Symptoms of dengue can develop suddenly and any person who is experiencing any of these should seek immediate medical attention.5   

How serious can dengue be?

Severe dengue has become a leading cause of hospitalization and death among children and adults in many countries across the world.5  In fact, severe dengue causes an estimated 500,000 hospitalizations worldwide every year.13 If untreated, mortality rates can be as high as 1 in 5.7 Although there is no specific treatment, early detection of disease progression and access to proper medical care can lower fatality rates to below 1%.5,7 However, even after recovery, the impact on an individual’s quality of life can be significant in some cases.6

500000 hospitalizations

If you are worried about dengue fever or severe dengue, please consult a healthcare professional as soon as possible.

  1. Centers for Disease Control and Prevention. Areas with Risk of Dengue. Available at:  https://www.cdc.gov/dengue/areaswithrisk/index.html. Accessed January 2023. 

  1. Centers for Disease Control and Prevention. Dengue: Clinical Presentation. Available at:  https://www.cdc.gov/dengue/healthcare-providers/clinical-presentation.html. Accessed April 2023.   

  1. Centers for Disease Control and Prevention. Dengue: Clinical Presentation. Available at:  https://www.cdc.gov/dengue/healthcare-providers/clinical-presentation.html. Accessed April 2023.  

  1. Sharp, TM. et al. Lancet. 2022;22(2):E42-E51. Available at: https://www.thelancet.com/article/S1473-3099(20)30871-9/fulltext. Accessed February 2023.  

  2. World Health Organization. Dengue and . Available at: https://www.cdc.gov/dengue/training/cme/ccm/page48046.html. Accessed February 2023.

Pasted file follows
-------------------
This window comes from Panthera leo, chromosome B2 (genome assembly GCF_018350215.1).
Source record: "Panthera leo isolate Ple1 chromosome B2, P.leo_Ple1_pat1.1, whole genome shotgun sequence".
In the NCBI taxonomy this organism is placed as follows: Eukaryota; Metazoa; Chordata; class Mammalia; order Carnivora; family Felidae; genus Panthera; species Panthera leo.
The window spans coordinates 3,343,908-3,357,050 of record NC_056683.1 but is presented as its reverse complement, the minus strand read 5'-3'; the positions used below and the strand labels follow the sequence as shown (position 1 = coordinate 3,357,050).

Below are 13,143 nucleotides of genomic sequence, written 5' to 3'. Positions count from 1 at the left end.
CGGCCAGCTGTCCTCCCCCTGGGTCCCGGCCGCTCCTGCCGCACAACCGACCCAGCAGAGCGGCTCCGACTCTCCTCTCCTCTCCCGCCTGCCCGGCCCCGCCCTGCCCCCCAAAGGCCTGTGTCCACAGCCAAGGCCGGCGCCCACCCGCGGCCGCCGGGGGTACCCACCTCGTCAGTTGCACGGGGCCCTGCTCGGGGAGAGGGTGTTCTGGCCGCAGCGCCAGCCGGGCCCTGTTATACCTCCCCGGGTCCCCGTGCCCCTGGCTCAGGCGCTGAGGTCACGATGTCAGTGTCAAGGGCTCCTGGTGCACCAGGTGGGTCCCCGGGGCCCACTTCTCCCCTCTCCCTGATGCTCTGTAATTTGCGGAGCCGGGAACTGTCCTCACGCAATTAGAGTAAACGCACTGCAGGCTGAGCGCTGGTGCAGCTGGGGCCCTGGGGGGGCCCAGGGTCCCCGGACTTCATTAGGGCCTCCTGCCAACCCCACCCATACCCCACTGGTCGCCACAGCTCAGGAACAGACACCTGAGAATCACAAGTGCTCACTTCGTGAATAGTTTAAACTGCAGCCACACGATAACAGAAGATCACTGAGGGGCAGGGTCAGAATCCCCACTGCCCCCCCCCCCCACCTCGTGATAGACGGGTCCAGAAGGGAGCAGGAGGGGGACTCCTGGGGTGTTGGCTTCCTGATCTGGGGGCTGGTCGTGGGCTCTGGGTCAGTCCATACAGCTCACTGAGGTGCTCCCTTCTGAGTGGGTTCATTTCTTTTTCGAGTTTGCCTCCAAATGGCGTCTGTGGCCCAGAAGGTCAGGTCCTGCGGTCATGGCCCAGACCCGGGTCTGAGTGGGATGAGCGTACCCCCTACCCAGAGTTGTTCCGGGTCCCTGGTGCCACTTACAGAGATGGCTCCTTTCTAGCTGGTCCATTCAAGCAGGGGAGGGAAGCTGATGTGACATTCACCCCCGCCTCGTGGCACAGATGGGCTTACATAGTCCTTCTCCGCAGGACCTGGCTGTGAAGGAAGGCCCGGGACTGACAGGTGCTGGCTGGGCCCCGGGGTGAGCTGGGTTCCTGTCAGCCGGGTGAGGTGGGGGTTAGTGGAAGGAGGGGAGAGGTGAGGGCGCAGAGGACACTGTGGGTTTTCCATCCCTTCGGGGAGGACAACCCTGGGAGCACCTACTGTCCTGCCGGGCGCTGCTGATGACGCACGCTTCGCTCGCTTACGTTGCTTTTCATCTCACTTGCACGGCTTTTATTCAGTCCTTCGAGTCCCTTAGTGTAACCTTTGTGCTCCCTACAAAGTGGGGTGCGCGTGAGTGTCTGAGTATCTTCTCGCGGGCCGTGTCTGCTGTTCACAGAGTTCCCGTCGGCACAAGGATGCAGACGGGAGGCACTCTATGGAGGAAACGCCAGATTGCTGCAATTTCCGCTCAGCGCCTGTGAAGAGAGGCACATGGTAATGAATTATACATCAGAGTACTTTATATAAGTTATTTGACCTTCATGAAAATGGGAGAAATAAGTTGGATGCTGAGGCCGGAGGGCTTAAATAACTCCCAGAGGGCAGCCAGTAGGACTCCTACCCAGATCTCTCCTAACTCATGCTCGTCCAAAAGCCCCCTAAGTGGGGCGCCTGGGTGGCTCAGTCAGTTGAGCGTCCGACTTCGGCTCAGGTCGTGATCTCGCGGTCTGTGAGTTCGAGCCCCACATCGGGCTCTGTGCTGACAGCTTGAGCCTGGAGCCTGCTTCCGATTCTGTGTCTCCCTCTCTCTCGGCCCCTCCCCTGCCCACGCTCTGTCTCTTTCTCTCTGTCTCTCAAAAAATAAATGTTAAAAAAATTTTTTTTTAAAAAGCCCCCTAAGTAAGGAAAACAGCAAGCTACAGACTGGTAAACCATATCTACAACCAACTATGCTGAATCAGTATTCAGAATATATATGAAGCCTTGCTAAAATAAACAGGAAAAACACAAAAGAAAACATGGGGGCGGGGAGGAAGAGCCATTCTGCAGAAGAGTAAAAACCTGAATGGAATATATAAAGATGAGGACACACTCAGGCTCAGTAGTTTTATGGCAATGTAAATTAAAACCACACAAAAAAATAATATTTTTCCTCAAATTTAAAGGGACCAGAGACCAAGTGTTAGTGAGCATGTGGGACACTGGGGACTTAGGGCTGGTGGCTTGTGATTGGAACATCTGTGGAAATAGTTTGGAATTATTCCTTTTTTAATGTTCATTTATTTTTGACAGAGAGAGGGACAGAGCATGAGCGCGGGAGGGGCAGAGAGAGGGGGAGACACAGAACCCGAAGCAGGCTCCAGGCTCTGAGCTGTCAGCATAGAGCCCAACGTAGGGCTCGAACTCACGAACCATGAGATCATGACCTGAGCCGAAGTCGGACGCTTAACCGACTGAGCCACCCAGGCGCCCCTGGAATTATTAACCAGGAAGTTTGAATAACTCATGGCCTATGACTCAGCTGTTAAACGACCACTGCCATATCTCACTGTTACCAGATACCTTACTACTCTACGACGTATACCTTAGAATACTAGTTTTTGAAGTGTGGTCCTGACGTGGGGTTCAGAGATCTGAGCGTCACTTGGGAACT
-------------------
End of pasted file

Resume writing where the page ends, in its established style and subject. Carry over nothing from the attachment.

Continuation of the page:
3. Schulte, A. et al. Emerg Infect Dis. 2020;26(4):751-755. Available at: https://www.ncbi.nlm.nih.gov/pmc/articles/PMC7101125/. Accessed February 2023.   

  4. Alejandria, MM. BMJ Clin Evid. 2015:0917. Available at: https://pubmed.ncbi.nlm.nih.gov/25860404/. Accessed February 2023. .

  5. Katzelnick, LC. et al., Science. 2017;358:929–932. Available at: https://www.science.org/doi/10.1126/science.aan6836. Accessed February 2023.

  6. Malavige, GN. et al. Front. Cell. Infect. Microbiol. 2020;10:590004. Available at: https://www.ncbi.nlm.nih.gov/pmc/articles/PMC7644808/. Accessed February 2023.  

  7. Wang, TT. et al. Science. 2017;355:395–398. Available at: https://pubmed.ncbi.nlm.nih.gov/28126818/. Accessed February 2023.  

  8. Science Daily. Why only some people develop life-threatening dengue infections. Available at: https://www.sciencedaily.com/releases/2017/01/170131124205.htm. Accessed February 2023.   

  9. Tsheten, T. et al. Infect Dis Poverty. 2021;10:123. Available at: https://idpjournal.biomedcentral.com/articles/10.1186/s40249-021-00908-2. Accessed February 2023.  

  10. Guzman, MG. et al. Nat Rev Microbiol. 2010;8(12 0):S7–16. Available at: https://pubmed.ncbi.nlm.nih.gov/21079655/. Accessed February 2023.    

  11. Thach TQ, et al. PLoS Negl Trop Dis. 2021;15(10):e0009808. Available at: https://journals.plos.org/plosntds/article?id=10.1371/journal.pntd.0009808. Accessed April 2023.